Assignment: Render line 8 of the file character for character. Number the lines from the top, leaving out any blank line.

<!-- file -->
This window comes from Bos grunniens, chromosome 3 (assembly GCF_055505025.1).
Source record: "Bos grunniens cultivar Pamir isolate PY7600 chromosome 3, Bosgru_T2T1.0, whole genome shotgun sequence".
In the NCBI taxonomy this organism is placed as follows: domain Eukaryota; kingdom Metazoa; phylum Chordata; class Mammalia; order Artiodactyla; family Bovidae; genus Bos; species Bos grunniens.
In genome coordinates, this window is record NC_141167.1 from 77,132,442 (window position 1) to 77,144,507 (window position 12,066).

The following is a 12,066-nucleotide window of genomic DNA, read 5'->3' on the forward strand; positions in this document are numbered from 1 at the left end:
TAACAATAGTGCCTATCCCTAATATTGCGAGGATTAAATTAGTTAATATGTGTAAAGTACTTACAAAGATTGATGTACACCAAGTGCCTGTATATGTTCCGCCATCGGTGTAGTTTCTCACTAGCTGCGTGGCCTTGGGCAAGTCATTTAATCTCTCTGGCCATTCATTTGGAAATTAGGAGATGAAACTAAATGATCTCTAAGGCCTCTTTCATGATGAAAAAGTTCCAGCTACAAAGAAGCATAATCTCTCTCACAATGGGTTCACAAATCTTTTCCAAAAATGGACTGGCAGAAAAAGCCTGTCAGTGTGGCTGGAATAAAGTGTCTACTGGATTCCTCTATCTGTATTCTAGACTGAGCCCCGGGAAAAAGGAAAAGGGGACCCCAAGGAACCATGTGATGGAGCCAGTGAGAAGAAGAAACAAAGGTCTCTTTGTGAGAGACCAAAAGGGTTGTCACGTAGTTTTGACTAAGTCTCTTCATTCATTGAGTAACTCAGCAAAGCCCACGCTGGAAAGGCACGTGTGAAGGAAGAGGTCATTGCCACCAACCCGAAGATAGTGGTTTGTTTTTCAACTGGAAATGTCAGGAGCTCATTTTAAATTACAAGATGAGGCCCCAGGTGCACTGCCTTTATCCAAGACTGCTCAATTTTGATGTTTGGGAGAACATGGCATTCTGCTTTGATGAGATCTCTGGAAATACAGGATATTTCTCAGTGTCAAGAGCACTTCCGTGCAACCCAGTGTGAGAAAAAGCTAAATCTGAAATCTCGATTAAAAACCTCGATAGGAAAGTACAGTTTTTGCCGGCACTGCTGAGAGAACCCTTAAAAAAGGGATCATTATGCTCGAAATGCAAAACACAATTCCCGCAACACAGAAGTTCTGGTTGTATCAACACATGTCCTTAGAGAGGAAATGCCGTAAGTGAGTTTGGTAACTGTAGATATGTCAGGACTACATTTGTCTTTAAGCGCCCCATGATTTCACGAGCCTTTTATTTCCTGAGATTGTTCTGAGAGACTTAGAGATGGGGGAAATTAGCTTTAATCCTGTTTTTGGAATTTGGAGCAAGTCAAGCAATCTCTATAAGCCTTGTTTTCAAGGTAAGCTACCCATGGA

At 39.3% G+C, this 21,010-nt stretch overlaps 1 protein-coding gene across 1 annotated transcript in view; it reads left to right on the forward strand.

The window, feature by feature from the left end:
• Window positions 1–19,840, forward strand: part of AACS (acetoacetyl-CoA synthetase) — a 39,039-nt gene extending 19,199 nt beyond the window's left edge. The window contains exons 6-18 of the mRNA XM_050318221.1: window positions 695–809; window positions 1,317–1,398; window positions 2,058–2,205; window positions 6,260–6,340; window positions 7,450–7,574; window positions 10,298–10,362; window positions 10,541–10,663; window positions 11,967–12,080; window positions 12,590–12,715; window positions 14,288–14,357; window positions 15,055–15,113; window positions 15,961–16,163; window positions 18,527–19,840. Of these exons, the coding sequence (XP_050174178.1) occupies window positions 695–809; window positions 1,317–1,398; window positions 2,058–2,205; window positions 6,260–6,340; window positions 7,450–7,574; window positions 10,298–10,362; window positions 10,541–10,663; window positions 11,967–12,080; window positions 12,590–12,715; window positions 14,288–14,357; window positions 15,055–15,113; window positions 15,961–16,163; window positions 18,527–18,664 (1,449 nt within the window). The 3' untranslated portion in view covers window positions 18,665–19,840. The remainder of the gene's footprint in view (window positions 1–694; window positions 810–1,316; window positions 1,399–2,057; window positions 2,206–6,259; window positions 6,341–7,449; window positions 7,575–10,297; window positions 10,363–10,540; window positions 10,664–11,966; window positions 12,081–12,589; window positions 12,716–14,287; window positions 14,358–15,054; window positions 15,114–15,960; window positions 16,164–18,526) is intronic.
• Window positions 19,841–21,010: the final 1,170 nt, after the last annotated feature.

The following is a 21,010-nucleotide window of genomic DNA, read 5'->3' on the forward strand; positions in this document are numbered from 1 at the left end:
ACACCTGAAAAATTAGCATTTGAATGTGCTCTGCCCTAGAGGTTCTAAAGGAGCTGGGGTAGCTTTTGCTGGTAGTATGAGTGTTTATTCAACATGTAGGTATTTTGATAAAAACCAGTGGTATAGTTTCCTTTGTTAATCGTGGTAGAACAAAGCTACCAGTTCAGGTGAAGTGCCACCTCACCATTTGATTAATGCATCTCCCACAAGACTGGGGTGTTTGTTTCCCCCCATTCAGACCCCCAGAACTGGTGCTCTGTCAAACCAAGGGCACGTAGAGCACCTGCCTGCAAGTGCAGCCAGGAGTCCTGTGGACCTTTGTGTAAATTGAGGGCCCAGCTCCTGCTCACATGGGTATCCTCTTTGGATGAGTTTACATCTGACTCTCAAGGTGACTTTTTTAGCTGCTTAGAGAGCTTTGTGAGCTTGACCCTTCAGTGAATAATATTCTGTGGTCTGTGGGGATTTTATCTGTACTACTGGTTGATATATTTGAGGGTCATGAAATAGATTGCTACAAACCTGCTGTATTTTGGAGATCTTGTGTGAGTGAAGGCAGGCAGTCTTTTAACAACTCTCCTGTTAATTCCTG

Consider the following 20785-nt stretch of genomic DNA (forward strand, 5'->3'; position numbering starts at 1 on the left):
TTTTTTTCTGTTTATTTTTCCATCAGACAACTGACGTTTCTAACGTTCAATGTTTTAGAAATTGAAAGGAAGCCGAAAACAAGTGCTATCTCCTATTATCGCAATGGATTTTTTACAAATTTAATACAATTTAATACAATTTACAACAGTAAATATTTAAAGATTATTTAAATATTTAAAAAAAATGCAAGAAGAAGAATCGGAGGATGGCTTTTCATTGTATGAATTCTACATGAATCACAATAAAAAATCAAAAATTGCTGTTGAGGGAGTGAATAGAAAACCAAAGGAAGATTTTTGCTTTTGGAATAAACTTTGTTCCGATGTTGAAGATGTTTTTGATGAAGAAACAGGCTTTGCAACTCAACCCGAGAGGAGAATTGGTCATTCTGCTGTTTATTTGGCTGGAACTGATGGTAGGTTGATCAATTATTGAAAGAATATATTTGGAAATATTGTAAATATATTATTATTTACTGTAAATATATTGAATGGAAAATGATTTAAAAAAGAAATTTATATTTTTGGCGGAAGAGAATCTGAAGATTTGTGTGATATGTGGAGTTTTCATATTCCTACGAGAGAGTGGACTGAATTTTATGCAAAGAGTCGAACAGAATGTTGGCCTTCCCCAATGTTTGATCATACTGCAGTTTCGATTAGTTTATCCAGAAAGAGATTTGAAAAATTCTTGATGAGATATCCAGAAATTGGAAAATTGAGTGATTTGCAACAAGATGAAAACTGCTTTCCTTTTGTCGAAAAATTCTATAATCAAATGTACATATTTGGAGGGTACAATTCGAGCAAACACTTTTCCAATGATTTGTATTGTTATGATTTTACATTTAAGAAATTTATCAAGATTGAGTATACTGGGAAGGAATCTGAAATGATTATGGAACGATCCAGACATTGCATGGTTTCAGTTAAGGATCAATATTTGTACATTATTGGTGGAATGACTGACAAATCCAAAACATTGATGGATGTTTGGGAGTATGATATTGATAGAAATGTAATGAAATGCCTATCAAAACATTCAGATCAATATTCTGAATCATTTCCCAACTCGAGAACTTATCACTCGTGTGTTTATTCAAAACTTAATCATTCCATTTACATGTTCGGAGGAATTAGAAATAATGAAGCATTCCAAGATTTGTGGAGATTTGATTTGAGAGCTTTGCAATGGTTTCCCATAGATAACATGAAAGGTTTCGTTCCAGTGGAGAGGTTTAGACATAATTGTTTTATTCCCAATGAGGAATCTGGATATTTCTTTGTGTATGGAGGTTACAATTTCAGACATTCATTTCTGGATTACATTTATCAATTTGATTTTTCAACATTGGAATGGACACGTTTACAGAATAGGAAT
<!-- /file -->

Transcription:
The window, feature by feature from the left end: